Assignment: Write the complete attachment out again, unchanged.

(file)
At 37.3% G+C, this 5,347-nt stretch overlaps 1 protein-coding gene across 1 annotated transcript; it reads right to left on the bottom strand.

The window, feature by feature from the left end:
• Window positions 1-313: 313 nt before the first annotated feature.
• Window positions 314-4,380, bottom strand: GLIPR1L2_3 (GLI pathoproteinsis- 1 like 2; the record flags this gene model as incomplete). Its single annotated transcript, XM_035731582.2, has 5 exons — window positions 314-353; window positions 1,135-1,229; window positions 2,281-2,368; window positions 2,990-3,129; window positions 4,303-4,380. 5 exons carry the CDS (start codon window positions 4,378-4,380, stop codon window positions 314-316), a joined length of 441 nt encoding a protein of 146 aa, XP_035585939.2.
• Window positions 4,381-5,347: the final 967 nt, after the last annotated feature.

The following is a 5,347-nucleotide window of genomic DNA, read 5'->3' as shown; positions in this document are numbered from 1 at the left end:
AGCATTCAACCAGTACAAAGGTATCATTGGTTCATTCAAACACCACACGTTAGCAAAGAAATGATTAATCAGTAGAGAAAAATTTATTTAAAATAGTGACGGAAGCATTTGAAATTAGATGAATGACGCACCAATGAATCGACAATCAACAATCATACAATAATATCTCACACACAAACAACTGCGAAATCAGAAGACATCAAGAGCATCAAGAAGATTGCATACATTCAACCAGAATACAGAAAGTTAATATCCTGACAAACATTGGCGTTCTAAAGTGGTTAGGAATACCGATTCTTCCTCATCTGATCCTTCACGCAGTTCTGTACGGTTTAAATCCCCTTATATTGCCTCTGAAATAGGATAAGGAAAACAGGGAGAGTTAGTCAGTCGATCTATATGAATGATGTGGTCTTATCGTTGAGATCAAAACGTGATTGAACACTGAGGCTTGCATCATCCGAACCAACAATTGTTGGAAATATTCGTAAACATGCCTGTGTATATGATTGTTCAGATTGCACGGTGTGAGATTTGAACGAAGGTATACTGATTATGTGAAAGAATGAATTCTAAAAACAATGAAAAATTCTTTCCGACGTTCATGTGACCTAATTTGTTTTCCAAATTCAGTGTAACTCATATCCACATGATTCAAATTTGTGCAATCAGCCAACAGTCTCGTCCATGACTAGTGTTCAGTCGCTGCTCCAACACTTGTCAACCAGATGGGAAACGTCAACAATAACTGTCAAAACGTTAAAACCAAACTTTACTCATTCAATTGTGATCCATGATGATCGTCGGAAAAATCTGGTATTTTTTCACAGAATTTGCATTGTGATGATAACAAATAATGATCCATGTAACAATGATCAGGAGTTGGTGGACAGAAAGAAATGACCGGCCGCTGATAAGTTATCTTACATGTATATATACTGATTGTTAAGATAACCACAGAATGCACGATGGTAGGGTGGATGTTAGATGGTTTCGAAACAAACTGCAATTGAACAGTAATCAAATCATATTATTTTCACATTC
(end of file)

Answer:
At 37.3% G+C, this 5,347-nt stretch overlaps 1 protein-coding gene across 1 annotated transcript; it reads right to left on the bottom strand.

The window, feature by feature from the left end:
• Window positions 1-313: 313 nt before the first annotated feature.
• Window positions 314-4,380, bottom strand: GLIPR1L2_3 (GLI pathoproteinsis- 1 like 2; the record flags this gene model as incomplete). Its single annotated transcript, XM_035731582.2, has 5 exons — window positions 314-353; window positions 1,135-1,229; window positions 2,281-2,368; window positions 2,990-3,129; window positions 4,303-4,380. 5 exons carry the CDS (start codon window positions 4,378-4,380, stop codon window positions 314-316), a joined length of 441 nt encoding a protein of 146 aa, XP_035585939.2.
• Window positions 4,381-5,347: the final 967 nt, after the last annotated feature.

The following is a 5,347-nucleotide window of genomic DNA, read 5'->3' as shown; positions in this document are numbered from 1 at the left end:
AGCATTCAACCAGTACAAAGGTATCATTGGTTCATTCAAACACCACACGTTAGCAAAGAAATGATTAATCAGTAGAGAAAAATTTATTTAAAATAGTGACGGAAGCATTTGAAATTAGATGAATGACGCACCAATGAATCGACAATCAACAATCATACAATAATATCTCACACACAAACAACTGCGAAATCAGAAGACATCAAGAGCATCAAGAAGATTGCATACATTCAACCAGAATACAGAAAGTTAATATCCTGACAAACATTGGCGTTCTAAAGTGGTTAGGAATACCGATTCTTCCTCATCTGATCCTTCACGCAGTTCTGTACGGTTTAAATCCCCTTATATTGCCTCTGAAATAGGATAAGGAAAACAGGGAGAGTTAGTCAGTCGATCTATATGAATGATGTGGTCTTATCGTTGAGATCAAAACGTGATTGAACACTGAGGCTTGCATCATCCGAACCAACAATTGTTGGAAATATTCGTAAACATGCCTGTGTATATGATTGTTCAGATTGCACGGTGTGAGATTTGAACGAAGGTATACTGATTATGTGAAAGAATGAATTCTAAAAACAATGAAAAATTCTTTCCGACGTTCATGTGACCTAATTTGTTTTCCAAATTCAGTGTAACTCATATCCACATGATTCAAATTTGTGCAATCAGCCAACAGTCTCGTCCATGACTAGTGTTCAGTCGCTGCTCCAACACTTGTCAACCAGATGGGAAACGTCAACAATAACTGTCAAAACGTTAAAACCAAACTTTACTCATTCAATTGTGATCCATGATGATCGTCGGAAAAATCTGGTATTTTTTCACAGAATTTGCATTGTGATGATAACAAATAATGATCCATGTAACAATGATCAGGAGTTGGTGGACAGAAAGAAATGACCGGCCGCTGATAAGTTATCTTACATGTATATATACTGATTGTTAAGATAACCACAGAATGCACGATGGTAGGGTGGATGTTAGATGGTTTCGAAACAAACTGCAATTGAACAGTAATCAAATCATATTATTTTCACATTC